The Neutron Optics JRA

The field of Neutron optics is revolutionising neutron scattering in the same way as the telescope empowered the astronomer's naked eye. Thanks to the technological advances made over the last decade, a number of optical concepts that were impossible to exploit until recently can now be applied to neutron optics. The aim of this JRA was to develop new optical components for neutron scattering spectrometers. Neutron scattering used to be the realm of large samples (1cm3). It is now possible to analyse sub-mm samples, and imaging at the µm scale will soon be within reach.

High flux reflectometry and energy analysis

One of the first tasks of this JRA was to investigate the possibility of increasing the efficiency of neutron reflectivity experiments. Several routes were proposed to enable the use of a very large part of the total flux available in the neutron guides.

The first route aimed at using reflective optics. The initial project was based on the REFOCUS concept, which has been upgraded. The new scheme named SELENE involves separating the monochromatisation and focussing functions, providing more flexibility to the design together with much easier implementation. A group of researchers at PSI has produced a prototype SELENE bench at half scale. The gains in flux obtained are of the order of 10 with respect to a conventional set-up.

In the second route, our JRA proposed that the energy analysis of a white neutron beam could be performed using the refraction in a prism. A large MgF2 crystal was bought by ILL in order to build an energy dispersive spectrometer. This provided data of a quality similar to time-of-flight data and can be easily implemented on any time-of-flight reflectometer. In high-resolution experiments it is possible to achieve gains in the range of 30-90. This can be useful for kinetic experiments or for measurements on small samples. To improve this set-up, HZB developed a technique for manufacturing arrays of silicon prisms using a chemical etching process. This allows perfectly aligned and smooth silicon prisms to be produced (fig 1). The use of several dozen prisms makes it possible to multiply the refraction effects by the number of prisms, thus proportionally increasing the deflection angles. A wafer of these prisms was stacked and characterised on the EROS reflectometer at LLB; it could be confirmed that they do behave as energy analysers.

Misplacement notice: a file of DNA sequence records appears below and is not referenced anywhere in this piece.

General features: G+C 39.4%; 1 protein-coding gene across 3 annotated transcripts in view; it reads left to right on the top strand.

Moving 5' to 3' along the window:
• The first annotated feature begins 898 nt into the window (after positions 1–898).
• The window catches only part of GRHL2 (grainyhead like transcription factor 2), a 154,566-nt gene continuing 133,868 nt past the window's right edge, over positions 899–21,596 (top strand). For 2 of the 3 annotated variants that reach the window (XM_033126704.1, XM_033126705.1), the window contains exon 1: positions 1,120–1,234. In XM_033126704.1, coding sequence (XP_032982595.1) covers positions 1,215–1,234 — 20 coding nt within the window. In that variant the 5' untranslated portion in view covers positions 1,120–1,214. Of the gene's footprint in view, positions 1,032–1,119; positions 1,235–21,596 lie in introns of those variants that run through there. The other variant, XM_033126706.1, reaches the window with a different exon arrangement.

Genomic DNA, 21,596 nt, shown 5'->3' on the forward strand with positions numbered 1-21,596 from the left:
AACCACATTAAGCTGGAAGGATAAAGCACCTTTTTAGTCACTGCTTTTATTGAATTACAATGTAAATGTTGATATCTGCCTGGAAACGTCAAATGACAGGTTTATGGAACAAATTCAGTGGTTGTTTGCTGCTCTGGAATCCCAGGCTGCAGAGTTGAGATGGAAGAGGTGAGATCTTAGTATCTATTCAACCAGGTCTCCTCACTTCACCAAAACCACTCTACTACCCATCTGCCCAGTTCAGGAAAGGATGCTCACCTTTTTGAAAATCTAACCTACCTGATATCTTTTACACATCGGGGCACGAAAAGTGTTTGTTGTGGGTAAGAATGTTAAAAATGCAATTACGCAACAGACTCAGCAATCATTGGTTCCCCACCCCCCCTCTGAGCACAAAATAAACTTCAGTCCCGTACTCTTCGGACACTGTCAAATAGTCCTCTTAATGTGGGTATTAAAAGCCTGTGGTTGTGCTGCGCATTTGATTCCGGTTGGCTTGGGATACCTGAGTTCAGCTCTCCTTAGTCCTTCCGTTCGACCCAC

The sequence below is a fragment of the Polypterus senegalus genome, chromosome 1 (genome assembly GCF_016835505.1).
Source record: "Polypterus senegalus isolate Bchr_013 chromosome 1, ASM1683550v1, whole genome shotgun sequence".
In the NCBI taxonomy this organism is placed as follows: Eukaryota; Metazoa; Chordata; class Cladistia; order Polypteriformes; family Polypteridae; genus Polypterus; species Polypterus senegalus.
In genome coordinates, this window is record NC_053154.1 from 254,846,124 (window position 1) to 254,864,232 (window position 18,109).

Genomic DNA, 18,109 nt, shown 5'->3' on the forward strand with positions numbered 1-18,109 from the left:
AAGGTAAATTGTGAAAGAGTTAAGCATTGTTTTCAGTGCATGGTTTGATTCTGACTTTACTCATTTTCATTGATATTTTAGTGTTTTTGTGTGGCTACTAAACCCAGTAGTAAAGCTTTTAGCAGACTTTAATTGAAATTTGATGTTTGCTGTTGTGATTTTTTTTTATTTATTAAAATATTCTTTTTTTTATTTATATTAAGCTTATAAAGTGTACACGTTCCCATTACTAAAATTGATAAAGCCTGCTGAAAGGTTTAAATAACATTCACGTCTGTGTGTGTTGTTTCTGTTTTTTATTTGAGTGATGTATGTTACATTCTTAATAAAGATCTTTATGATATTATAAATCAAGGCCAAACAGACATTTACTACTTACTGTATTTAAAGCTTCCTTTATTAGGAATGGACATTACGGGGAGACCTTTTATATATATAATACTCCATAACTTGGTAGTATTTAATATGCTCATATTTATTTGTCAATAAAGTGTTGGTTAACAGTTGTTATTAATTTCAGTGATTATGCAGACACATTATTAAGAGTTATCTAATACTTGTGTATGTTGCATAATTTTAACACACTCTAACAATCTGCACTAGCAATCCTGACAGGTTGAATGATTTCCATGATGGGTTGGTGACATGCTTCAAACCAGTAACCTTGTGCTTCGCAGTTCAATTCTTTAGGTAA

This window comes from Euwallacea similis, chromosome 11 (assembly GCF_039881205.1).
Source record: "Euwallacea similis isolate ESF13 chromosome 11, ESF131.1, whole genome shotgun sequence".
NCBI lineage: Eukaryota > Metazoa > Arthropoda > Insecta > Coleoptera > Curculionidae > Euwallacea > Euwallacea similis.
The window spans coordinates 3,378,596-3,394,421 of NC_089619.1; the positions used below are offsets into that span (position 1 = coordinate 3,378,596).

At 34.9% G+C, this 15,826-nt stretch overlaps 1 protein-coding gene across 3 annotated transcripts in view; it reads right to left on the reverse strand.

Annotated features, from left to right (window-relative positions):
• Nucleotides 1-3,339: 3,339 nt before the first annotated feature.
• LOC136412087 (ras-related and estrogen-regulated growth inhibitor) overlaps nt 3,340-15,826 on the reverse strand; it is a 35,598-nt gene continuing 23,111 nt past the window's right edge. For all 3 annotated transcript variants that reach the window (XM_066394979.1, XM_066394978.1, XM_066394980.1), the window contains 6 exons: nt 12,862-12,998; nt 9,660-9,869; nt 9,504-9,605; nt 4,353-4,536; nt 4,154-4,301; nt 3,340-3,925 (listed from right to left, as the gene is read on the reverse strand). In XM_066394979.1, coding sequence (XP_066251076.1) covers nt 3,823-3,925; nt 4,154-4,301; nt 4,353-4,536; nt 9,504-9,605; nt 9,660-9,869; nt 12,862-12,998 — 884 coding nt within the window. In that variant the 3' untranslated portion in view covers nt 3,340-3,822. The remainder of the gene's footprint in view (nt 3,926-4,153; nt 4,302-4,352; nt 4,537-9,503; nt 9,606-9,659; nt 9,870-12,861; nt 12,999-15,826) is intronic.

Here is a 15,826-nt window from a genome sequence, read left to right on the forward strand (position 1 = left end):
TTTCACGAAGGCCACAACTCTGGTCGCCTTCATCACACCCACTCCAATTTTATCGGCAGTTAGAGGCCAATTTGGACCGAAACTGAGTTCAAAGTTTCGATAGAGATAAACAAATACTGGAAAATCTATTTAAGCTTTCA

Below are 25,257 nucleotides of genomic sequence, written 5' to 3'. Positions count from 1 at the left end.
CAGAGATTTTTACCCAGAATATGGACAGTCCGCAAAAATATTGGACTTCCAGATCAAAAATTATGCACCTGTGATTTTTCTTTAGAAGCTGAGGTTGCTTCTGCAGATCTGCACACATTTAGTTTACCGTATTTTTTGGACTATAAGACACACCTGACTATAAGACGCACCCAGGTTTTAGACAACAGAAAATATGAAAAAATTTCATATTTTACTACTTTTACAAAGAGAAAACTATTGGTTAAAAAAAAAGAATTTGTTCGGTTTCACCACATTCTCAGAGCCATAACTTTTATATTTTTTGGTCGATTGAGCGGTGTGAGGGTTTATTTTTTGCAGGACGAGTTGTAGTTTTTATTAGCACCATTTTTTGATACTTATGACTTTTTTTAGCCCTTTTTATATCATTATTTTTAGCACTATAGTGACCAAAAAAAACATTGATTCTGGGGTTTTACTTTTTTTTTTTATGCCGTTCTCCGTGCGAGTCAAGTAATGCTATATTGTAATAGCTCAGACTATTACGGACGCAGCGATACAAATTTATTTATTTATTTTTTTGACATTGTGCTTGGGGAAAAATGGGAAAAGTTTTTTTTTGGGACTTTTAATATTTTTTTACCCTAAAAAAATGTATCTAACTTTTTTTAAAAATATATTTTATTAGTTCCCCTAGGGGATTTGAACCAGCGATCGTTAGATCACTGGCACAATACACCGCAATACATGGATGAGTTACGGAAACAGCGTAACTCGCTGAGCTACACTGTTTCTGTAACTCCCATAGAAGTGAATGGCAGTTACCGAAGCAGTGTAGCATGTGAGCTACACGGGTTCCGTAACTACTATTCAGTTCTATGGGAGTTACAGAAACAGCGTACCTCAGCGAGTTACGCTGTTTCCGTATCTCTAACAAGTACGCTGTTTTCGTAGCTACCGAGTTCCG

Fig 1 Fig 1 Silicon wafer in which Si prism has been etched (left) and zoom on one of the prisms

Fig 1

Advanced focussing techniques

Fig 2 Fig 2 Tomography experiment performed with and without image magnification

Fig 2

Phil Bentley has developed genetic algorithms for the optimisation of neutron optics. The use of genetic algorithms has shown that it would be possible improve the efficiency of focussing guides by 30%.
Some new McStas components were successfully used to model adaptive optics. A 1D parabolic focussing system has been extensively modelled using and a number of full-scale adjustable focussing devices were built and tested. The results agree with the numerical simulations. Two prototypes were built: one with an adjustable focal point and another with five motors to tune the mirror shape. Appropriate control software was written to be able to change the shape of the mirror without breaking it. A more advanced 2D focussing device was built for the instrument TOF-TOF at FRM II, enabling the curvature of the super-mirrors to be changed as a function of wavelength, in order to keep the focal point at the sample position. The team thus managed to double the flux at the sample position.